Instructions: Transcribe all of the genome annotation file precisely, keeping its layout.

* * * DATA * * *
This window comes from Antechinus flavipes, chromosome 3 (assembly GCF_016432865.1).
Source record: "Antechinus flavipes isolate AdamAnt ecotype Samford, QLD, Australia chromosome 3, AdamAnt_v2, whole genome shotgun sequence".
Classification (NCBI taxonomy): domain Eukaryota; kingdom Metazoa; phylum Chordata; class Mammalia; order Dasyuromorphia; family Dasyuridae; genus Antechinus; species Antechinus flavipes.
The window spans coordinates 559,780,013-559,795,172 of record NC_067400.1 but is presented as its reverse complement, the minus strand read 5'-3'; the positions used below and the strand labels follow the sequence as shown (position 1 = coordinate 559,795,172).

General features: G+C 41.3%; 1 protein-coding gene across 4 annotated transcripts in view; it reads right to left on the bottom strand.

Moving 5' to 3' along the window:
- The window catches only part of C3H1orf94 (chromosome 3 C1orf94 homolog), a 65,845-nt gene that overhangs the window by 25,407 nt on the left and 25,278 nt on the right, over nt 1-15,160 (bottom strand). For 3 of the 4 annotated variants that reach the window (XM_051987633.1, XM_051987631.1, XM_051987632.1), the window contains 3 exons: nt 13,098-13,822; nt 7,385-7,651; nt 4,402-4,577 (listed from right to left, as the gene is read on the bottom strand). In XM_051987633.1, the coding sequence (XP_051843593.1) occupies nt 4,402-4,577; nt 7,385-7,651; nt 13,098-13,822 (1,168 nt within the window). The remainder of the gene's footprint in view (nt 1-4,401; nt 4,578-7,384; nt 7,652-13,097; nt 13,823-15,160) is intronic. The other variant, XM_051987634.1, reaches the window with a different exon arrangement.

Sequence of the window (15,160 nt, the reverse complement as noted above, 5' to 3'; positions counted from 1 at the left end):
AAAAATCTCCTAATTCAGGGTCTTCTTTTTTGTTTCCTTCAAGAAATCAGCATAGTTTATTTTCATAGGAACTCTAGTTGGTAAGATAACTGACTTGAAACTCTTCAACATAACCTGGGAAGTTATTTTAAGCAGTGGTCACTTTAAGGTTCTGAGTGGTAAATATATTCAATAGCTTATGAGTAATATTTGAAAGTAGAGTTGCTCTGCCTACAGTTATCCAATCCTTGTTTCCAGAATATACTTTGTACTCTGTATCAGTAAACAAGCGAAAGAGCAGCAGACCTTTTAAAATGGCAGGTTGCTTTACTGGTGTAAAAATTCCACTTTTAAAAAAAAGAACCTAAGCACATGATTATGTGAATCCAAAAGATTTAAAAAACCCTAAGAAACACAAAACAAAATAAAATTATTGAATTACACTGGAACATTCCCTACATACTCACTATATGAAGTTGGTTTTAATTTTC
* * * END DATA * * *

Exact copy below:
This window comes from Antechinus flavipes, chromosome 3 (assembly GCF_016432865.1).
Source record: "Antechinus flavipes isolate AdamAnt ecotype Samford, QLD, Australia chromosome 3, AdamAnt_v2, whole genome shotgun sequence".
Classification (NCBI taxonomy): domain Eukaryota; kingdom Metazoa; phylum Chordata; class Mammalia; order Dasyuromorphia; family Dasyuridae; genus Antechinus; species Antechinus flavipes.
The window spans coordinates 559,780,013-559,795,172 of record NC_067400.1 but is presented as its reverse complement, the minus strand read 5'-3'; the positions used below and the strand labels follow the sequence as shown (position 1 = coordinate 559,795,172).

General features: G+C 41.3%; 1 protein-coding gene across 4 annotated transcripts in view; it reads right to left on the bottom strand.

Moving 5' to 3' along the window:
- The window catches only part of C3H1orf94 (chromosome 3 C1orf94 homolog), a 65,845-nt gene that overhangs the window by 25,407 nt on the left and 25,278 nt on the right, over nt 1-15,160 (bottom strand). For 3 of the 4 annotated variants that reach the window (XM_051987633.1, XM_051987631.1, XM_051987632.1), the window contains 3 exons: nt 13,098-13,822; nt 7,385-7,651; nt 4,402-4,577 (listed from right to left, as the gene is read on the bottom strand). In XM_051987633.1, the coding sequence (XP_051843593.1) occupies nt 4,402-4,577; nt 7,385-7,651; nt 13,098-13,822 (1,168 nt within the window). The remainder of the gene's footprint in view (nt 1-4,401; nt 4,578-7,384; nt 7,652-13,097; nt 13,823-15,160) is intronic. The other variant, XM_051987634.1, reaches the window with a different exon arrangement.

Sequence of the window (15,160 nt, the reverse complement as noted above, 5' to 3'; positions counted from 1 at the left end):
AAAAATCTCCTAATTCAGGGTCTTCTTTTTTGTTTCCTTCAAGAAATCAGCATAGTTTATTTTCATAGGAACTCTAGTTGGTAAGATAACTGACTTGAAACTCTTCAACATAACCTGGGAAGTTATTTTAAGCAGTGGTCACTTTAAGGTTCTGAGTGGTAAATATATTCAATAGCTTATGAGTAATATTTGAAAGTAGAGTTGCTCTGCCTACAGTTATCCAATCCTTGTTTCCAGAATATACTTTGTACTCTGTATCAGTAAACAAGCGAAAGAGCAGCAGACCTTTTAAAATGGCAGGTTGCTTTACTGGTGTAAAAATTCCACTTTTAAAAAAAAGAACCTAAGCACATGATTATGTGAATCCAAAAGATTTAAAAAACCCTAAGAAACACAAAACAAAATAAAATTATTGAATTACACTGGAACATTCCCTACATACTCACTATATGAAGTTGGTTTTAATTTTC